Another aspect of Christian accountability is encouraging each other to grow in their spiritual maturity. Hebrews 10:24 says, "And let us consider how we may spur one another on toward love and good deeds." 1 Thessalonians 5:11 says to, "encourage one another and build each other up"

"Two are better than one, because they have a good return for their work: If one falls down, his friend can help him up" Ecclesiastes 4:9-10

Accountability is necessary because like sheep we tend to go our own way. We are all self-willed. We want to protect our comfort zones and avoid having to deal with certain issues that are important to becoming obedient Christians, which is one of the goals of the Great Commission (Matt. 28:19-20). Making disciples means teaching others to obey the Lord and this is very difficult without some measure of accountability.

C.Why is it important?

God calls us into Christian accountability because He doesn’t want us to live the Christian life alone we need someone there to be with us, to encourage us, to help us in our struggles, to share our joys with us, to cry with us and to confront us when we are not living our lives in accordance with God’s will, because we are all but a community of Pilgrims that God has called towards a heaven-bound journey.

This truth can be seen in the life of the Apostle Paul with Timothy and Titus. If we each had a Timothy or a Titus, someone we are giving ourselves to, someone we are helping to grow, someone we are responsible for and who is responsible to us, certainly we would see a great deal more spiritual maturity and obedience.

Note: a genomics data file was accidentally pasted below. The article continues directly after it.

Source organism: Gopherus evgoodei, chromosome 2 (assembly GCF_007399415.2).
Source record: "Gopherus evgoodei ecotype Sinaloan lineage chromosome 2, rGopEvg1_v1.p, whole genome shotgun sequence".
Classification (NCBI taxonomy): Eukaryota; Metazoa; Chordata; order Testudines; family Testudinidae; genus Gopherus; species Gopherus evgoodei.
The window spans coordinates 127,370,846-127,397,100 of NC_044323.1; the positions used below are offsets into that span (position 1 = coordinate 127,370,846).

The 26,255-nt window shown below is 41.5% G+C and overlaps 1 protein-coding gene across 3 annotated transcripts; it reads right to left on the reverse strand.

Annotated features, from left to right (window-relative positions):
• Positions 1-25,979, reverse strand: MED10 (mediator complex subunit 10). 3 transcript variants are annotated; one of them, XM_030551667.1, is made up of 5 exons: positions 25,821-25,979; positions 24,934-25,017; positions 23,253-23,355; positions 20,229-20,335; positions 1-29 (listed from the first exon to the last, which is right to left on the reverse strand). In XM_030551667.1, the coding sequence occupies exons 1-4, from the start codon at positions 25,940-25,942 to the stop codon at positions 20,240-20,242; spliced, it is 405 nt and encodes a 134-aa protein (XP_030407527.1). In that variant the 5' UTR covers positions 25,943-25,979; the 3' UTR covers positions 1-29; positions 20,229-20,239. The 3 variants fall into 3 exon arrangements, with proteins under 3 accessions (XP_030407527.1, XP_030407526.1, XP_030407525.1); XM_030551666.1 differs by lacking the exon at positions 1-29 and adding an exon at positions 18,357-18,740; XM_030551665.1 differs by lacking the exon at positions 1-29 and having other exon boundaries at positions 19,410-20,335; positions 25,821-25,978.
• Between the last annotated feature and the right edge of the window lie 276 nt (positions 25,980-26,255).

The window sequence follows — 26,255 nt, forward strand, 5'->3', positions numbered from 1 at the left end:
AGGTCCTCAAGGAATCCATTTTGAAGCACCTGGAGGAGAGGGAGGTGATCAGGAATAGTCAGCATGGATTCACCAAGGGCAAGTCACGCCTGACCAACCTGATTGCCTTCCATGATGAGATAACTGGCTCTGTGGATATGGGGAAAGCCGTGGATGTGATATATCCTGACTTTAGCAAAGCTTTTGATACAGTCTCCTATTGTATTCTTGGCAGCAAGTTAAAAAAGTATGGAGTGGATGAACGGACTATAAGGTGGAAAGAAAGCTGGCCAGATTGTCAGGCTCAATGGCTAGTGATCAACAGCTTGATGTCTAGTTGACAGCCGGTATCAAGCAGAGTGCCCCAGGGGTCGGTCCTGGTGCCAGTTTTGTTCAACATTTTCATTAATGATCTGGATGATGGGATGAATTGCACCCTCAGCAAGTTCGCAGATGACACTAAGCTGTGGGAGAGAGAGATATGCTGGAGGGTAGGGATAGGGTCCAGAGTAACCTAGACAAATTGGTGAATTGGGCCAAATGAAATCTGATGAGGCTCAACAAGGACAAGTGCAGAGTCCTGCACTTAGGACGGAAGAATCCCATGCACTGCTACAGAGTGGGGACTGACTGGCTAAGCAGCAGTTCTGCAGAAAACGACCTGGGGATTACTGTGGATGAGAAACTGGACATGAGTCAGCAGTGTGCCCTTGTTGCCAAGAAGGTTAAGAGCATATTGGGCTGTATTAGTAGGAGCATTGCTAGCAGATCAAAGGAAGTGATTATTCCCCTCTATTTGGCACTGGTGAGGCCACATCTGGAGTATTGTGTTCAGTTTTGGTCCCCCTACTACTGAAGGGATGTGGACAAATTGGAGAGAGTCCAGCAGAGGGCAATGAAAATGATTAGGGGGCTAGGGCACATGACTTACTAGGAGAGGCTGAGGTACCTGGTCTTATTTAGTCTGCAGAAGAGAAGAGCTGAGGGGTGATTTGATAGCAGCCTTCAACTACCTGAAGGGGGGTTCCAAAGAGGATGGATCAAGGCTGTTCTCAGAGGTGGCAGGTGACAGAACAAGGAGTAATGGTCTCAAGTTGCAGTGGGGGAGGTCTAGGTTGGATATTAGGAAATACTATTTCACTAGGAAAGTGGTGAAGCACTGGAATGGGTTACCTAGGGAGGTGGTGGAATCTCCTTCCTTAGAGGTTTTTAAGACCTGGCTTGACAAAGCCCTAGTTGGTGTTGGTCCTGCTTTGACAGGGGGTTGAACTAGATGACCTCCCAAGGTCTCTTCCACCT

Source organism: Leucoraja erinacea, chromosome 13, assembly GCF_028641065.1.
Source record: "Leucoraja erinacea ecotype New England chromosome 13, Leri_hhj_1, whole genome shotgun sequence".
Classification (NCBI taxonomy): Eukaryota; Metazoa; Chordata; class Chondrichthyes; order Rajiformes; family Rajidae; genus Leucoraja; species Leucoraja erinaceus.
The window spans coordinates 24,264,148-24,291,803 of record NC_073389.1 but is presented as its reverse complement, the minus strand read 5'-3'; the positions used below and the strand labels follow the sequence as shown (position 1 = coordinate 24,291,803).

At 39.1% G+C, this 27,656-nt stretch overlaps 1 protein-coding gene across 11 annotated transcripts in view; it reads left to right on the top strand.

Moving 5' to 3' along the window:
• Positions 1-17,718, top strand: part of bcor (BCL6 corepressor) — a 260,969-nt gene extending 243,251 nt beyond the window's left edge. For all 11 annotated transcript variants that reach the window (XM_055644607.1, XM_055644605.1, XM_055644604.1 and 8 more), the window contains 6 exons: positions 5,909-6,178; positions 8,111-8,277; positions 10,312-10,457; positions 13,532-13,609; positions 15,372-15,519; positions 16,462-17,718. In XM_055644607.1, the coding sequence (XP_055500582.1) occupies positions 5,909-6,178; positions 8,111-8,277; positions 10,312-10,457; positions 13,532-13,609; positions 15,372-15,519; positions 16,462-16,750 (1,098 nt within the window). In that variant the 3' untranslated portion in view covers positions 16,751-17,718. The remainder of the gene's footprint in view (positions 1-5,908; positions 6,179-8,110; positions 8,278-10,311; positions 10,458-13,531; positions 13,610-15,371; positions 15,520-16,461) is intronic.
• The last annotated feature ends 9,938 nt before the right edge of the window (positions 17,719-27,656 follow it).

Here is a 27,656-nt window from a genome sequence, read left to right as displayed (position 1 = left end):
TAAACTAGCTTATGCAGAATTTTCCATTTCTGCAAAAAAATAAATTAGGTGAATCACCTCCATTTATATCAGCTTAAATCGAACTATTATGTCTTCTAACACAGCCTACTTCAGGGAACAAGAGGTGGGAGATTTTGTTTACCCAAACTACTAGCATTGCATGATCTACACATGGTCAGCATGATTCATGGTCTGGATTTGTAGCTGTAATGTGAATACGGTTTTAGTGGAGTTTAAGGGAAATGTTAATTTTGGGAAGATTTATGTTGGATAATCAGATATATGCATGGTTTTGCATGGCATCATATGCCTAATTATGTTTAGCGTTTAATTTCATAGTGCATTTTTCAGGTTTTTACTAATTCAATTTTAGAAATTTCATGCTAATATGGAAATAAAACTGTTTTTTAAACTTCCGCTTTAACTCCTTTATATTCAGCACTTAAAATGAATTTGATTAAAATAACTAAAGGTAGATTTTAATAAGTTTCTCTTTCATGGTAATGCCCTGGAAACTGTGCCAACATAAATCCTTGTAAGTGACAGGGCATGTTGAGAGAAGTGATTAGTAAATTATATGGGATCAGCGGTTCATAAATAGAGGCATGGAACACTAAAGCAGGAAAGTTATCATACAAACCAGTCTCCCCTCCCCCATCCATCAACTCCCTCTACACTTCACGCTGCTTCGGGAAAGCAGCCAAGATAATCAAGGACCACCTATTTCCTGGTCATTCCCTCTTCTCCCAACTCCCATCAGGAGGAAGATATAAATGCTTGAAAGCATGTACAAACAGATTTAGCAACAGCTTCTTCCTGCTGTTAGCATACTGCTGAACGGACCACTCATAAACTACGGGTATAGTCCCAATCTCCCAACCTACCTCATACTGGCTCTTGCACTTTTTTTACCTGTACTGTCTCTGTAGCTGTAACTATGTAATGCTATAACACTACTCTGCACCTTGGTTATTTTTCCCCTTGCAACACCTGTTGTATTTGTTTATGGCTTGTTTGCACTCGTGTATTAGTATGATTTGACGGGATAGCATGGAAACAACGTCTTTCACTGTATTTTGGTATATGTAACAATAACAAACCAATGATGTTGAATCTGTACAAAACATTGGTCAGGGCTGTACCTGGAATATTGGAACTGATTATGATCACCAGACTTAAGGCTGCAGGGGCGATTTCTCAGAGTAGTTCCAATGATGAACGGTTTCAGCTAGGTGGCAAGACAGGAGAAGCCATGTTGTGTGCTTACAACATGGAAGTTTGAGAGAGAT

Also in the life of Paul and Barnabas. Paul had a Barnabas (a son of encouragement) with whom he could identify. Paul could go to him with problems and discouragement. He was someone with whom he could pray, or from whom he could get counsel, guidance, and encouragement. He was someone to give another viewpoint or perspective. As iron sharpens iron, so one man sharpens another.


In conclusion let us look back at the article that speaks of how in spite of the technological advances in communication genuine relationships are still hard to find and for the most part a lot of people are still dying out of alienation, still God sought to relate to us first through Christ who sought to restore our relationship with God and through our fellow believers whom God uses to be our travel companions in our Christian walk.

Do we still remember our Bible stories?

Look back and remember those stories and remember how God used a company of people who lived their lives in dependence with one another in order to care for the spiritual being of each other.

Remember how Naomi had Ruth?
David has a best friend in Jonathan.
Moses has a confidant in Aaron.
Peter looked after John Mark.
The Apostles had Christ and later on one another.
Paul had Silas, Timothy, Timothy and Barnabas.

How about you?